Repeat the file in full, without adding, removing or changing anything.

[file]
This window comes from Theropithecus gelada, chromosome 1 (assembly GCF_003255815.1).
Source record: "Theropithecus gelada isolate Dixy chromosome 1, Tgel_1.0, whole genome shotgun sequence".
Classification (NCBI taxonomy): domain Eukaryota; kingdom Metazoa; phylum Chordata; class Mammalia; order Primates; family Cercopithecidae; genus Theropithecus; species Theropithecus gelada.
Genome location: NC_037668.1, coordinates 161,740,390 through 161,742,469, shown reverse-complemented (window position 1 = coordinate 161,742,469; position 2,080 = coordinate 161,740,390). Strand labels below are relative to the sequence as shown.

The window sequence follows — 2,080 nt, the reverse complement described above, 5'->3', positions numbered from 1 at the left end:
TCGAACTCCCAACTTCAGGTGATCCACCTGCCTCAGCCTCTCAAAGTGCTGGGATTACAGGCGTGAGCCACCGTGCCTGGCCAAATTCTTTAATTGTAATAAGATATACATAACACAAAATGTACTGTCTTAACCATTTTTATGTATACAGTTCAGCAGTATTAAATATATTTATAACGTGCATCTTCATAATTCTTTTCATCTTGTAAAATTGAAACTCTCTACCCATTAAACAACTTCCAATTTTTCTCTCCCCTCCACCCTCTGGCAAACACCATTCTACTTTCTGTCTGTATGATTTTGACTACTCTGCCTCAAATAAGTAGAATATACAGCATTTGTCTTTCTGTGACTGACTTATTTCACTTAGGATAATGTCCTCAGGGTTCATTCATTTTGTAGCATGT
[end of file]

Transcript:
This window comes from Theropithecus gelada, chromosome 1 (assembly GCF_003255815.1).
Source record: "Theropithecus gelada isolate Dixy chromosome 1, Tgel_1.0, whole genome shotgun sequence".
Classification (NCBI taxonomy): domain Eukaryota; kingdom Metazoa; phylum Chordata; class Mammalia; order Primates; family Cercopithecidae; genus Theropithecus; species Theropithecus gelada.
Genome location: NC_037668.1, coordinates 161,740,390 through 161,742,469, shown reverse-complemented (window position 1 = coordinate 161,742,469; position 2,080 = coordinate 161,740,390). Strand labels below are relative to the sequence as shown.

The window sequence follows — 2,080 nt, the reverse complement described above, 5'->3', positions numbered from 1 at the left end:
TCGAACTCCCAACTTCAGGTGATCCACCTGCCTCAGCCTCTCAAAGTGCTGGGATTACAGGCGTGAGCCACCGTGCCTGGCCAAATTCTTTAATTGTAATAAGATATACATAACACAAAATGTACTGTCTTAACCATTTTTATGTATACAGTTCAGCAGTATTAAATATATTTATAACGTGCATCTTCATAATTCTTTTCATCTTGTAAAATTGAAACTCTCTACCCATTAAACAACTTCCAATTTTTCTCTCCCCTCCACCCTCTGGCAAACACCATTCTACTTTCTGTCTGTATGATTTTGACTACTCTGCCTCAAATAAGTAGAATATACAGCATTTGTCTTTCTGTGACTGACTTATTTCACTTAGGATAATGTCCTCAGGGTTCATTCATTTTGTAGCATGT